Our sophisticated traveller and chocablogger Simon can take a break from his weirdo cedar sap and absinthe chocolates and fancy-shmancy trips to Qatar and Milan and instead stay home and scoff some Creme Eggs because I have finally found something intriguing, bizarre and foreign.
Well, foreign and far away for me, anyway. Hachez is German chocolate company that was actually established by a Belgian chocolatier, Joseph Emile Hachez, in 1890. To this day they use Ecuadorian cocoa beans shipped over to Bremen in jute sacks ready for roasting, rolling, a three day conching process and being made into classics such as their brown leaves, teddy bears and easter eggs.
Hachez have also developed a range of chocolate products that appeal to the connoisseurs amongst us – Cocoa de Maracabo at 55.5% cocoa solids; D’Arriba at 77% and Premier Cru (sounds like the name of a tween boy band) at a fairly serious 88%.
However, this time it was the flavour that appealed to me – cherry tomato salt. We know that salt sprinkles in chocolate can do a lot to enhance the bittersweet cocoa flavours, but what about tomato?
The chocolate, as expected for 77%, was almost black in colour and the burnt coffee smell of serious cocoa was certainly evident when it was unwrapped.
My co-taster was Channel Nine reporter Elise Mooney from the television news program ‘A Current Affair’ as we wanted to be filmed trying something odd and this certainly fit the bill (and you can see the film here).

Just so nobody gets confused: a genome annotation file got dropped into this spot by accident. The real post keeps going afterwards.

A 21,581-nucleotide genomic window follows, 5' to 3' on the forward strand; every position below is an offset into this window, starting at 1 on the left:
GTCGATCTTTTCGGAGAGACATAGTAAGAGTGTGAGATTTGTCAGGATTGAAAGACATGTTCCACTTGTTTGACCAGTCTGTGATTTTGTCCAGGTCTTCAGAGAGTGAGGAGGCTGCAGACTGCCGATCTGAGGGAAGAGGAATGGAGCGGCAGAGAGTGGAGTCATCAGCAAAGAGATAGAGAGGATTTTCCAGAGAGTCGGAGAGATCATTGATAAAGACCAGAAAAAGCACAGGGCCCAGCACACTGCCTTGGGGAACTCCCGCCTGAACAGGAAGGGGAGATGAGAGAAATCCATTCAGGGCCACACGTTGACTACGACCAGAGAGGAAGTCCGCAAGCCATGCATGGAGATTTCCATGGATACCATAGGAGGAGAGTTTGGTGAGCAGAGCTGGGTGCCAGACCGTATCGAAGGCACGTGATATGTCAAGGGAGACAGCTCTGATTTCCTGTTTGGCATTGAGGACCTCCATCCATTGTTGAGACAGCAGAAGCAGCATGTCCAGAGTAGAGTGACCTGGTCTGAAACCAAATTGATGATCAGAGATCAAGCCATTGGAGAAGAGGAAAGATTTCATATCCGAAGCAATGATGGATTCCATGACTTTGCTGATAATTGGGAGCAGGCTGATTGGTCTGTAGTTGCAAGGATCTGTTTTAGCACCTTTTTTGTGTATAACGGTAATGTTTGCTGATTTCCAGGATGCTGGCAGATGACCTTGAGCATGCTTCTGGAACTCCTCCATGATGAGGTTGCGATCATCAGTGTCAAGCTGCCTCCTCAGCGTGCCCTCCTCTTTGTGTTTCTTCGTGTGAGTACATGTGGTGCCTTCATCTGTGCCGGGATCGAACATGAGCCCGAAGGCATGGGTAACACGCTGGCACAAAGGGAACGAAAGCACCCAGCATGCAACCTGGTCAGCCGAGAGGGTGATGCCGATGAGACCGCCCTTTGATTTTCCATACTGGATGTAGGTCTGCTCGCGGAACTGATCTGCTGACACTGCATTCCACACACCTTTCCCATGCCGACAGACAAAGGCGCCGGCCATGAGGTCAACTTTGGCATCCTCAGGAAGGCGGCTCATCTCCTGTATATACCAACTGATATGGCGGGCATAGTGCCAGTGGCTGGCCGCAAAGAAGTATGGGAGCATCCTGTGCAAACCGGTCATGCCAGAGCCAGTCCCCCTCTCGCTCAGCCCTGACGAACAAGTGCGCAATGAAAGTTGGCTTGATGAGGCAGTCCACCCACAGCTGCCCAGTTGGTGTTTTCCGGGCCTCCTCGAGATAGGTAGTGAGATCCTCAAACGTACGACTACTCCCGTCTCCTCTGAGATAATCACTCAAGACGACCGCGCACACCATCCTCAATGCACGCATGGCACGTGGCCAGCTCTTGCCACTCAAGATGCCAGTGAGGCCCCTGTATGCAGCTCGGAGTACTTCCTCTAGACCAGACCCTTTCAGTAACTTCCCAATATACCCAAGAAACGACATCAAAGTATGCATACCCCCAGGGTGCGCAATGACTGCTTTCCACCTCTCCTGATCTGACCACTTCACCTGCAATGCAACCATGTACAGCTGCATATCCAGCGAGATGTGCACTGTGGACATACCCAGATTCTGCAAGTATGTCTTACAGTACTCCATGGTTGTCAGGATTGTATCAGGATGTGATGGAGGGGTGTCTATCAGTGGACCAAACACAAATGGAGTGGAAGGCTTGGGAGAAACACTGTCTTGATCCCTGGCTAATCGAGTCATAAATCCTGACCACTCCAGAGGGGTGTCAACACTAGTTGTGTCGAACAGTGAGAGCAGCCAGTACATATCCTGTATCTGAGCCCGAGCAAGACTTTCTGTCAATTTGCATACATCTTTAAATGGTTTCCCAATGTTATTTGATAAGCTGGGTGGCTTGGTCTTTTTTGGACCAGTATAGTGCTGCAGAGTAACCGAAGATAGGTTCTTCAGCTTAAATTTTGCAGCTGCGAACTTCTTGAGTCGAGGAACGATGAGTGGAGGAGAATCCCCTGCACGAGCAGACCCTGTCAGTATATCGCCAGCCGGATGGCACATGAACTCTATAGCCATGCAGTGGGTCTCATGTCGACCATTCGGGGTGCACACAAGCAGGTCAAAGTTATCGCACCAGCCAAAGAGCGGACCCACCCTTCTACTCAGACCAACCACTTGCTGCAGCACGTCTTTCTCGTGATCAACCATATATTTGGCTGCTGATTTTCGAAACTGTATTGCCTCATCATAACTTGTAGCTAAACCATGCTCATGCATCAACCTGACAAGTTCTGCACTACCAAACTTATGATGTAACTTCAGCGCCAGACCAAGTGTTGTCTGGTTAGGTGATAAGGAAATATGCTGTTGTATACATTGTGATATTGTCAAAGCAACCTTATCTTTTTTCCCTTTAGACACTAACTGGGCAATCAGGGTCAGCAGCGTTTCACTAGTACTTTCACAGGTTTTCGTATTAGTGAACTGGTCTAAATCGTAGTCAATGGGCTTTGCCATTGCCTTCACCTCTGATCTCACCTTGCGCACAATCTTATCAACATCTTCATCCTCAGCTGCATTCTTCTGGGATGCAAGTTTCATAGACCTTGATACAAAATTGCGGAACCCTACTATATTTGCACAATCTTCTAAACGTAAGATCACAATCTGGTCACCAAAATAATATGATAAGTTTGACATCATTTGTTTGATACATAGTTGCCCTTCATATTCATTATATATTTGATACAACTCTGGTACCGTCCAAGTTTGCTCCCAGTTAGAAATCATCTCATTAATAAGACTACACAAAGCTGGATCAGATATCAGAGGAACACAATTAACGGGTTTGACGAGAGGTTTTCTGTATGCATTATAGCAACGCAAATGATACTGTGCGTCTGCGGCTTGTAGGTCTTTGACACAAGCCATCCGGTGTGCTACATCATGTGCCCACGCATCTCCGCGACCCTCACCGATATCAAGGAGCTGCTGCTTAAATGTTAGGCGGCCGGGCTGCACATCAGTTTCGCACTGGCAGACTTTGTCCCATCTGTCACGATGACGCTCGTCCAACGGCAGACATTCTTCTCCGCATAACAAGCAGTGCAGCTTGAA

The chocolate was bitter, almost a bit too saliva-suckingly so, and the salt crystals appeared on the palate halfway through the experience adding an unusual, but not entirely complimentary, flavour. Instead the chocolate is too pungent for the salt to enhance and would in fact work better if more sugar was added.
As for the tomato, neither of us could taste them. We were aware that there were some tiny chewy bits in the chocolate as it melted away but they could have been nibs or coconut shreds for all we knew. The ingredients list provides some comfort in not being able to spot the tomato as they only comprise 1% of the bar and are followed by apples and then salt. Hmmm.
We then shared some with Stan the Sound Man and Ben the Camera Guy. “Yeah, I can taste the tomatoes”, Ben said eagerly but Stan merely shook his head and asked for something to wash his mouth out with before observing, “But Kath, Ben also reckons that Cadbury Dairy Milk is the Be-all and End-all of chocolate.” Good point, Stan, good point. This block serves for curiosity purposes only.